The Internet does raise challenges for teachers of English, and not just because it becomes easier for students to plagiarize essays. The idea announced decades ago that word processing and the Internet would put teachers out of business has proven to be totally false. If anything, technologic advances have produced the opposite effect. Quantity of information is not, despite the technical skills of the CIA, quality and useful intelligence. The Liberal Arts and Writing courses are needed now more than ever in order to offer students the necessary critical thinking skills, which should be added to in-depth foreign language and culture studies if a college education is to mean much in the future.

        Following the above ideas, I might re-create a current resume or curriculum vitae for myself that descends from respectable institutional authority towards a return to what William Blake might call a "higher Innocence," a kind of Bob Dylanesque "I-was-so-much-older-then-I'm-younger-than-that-now" experience. You see, I was a Professor first when I got a Ph.D. in English Romantic Poetry from the University of Washington in 1973 at the age of 27 (and, not surprisingly, felt the full maturity of adulthood settle on me with a thud), but I spent much of the next thirty years finding ways to remain a Learner and Teacher within institutional settings while writing poetry and translating on the side. Now, as I continue my perilous descent into the contents and discontents of retirement, I have become a Literary Blogger by default and/or out of necessity.

        Forgetting the literary part for a moment, let's ask: "What exactly is a blogger?" Since I can't run yet to the most recent edition of the American Heritage Dictionary for alternate meanings, I must come up with my own understanding of the term. From what I gather, it is someone with a website who keeps track of events and people of interest and creates instant "reviews" and/or analysis which, in effect, rival the standard "authoritative" voices in the electronic and print media. The case of the authenticity of memos relating to the record of George W. Bush's service in the Texas Air National Guard is only the most recent example of how bloggers got ahead of the curve and helped spin the story away from the questions raised by the memos to the motives of the messengers themselves (i.e., CBS, Dan Rather, and "Sixty Minutes") who had taken them as proof positive of favoritism provided to the wayward son of a powerful politician.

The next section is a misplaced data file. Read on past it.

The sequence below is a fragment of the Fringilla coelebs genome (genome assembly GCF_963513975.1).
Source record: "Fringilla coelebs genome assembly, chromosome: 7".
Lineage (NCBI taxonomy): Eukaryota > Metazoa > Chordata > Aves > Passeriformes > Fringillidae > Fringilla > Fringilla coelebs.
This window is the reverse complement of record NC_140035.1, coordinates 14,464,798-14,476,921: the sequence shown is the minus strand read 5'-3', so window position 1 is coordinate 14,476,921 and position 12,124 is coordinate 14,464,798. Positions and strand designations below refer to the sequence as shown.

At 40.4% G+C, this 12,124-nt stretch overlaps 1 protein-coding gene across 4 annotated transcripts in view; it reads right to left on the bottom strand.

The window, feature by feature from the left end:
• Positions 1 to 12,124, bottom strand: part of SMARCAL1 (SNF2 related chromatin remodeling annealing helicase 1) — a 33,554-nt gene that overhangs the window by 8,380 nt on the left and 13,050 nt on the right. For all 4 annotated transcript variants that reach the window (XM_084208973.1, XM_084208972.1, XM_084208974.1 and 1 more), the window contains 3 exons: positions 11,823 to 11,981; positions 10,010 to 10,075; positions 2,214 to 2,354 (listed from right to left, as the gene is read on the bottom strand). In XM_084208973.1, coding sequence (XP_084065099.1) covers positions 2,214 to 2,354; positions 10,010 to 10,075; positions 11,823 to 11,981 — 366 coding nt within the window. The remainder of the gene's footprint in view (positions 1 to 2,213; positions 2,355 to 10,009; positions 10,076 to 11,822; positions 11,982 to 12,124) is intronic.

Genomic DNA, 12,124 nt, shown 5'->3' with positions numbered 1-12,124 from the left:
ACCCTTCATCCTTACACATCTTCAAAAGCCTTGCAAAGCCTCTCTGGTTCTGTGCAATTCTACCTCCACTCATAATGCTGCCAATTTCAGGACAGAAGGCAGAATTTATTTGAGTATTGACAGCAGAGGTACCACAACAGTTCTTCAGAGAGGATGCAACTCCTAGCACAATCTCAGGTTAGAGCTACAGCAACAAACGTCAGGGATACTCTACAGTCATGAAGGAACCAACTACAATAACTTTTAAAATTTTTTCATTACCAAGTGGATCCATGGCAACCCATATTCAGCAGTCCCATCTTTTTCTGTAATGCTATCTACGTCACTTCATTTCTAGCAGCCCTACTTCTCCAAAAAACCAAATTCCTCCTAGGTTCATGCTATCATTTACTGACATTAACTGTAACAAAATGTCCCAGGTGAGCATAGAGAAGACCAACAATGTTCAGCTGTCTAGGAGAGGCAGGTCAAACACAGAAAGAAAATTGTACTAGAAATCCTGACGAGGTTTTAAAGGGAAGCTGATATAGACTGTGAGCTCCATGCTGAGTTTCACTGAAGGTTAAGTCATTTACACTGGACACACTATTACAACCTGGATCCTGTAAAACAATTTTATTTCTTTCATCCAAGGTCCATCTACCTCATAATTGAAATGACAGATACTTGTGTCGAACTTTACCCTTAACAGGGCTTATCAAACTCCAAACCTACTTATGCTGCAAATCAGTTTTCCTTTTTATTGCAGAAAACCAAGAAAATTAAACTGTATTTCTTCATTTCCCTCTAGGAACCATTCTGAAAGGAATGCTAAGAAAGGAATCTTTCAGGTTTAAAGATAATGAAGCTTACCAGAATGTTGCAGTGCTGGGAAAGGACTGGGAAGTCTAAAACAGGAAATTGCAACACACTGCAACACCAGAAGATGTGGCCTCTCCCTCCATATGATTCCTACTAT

In fairness, something of the same thing happened to the Swift Boat Veterans for Truth when bloggers exposed John O'Neal's long-standing connections to Charles Colson in the Nixon White House and links to a lawyer working for both for O'Neal and Karl Rove, the man who has tried to do almost daily makeovers of the current President and may have convinced more than half the electorate that George W. Bush has certainly never ever even contemplated doing anything resembling a "flip flop" in his life! Like a persistent doctrinal dispute within a Church, that PR ploy reads as a PLUS to most members of the choir, but to me, and I hope more than a few others, it is a definite MINUS because I keep waiting for Bush to show some sign of having even the most elementary of "learning curves" when it comes to understanding the consequences of many of his decisions. The courage to admit a mistake now and then, or perceive a nuance, would be quite reassuring not just to me but to countless millions around the world who may not have a vote but whose lives get flip-flopped. It is, however, very difficult to distinguish between flip flops and makeovers, except that the latter is a necessity, and the former is supposed to be a sign of weakness and/or indecision. But now we are dealing in fictional realities fashioned by giant Media conglomerates that have nothing to do with the everyday experience of normal people.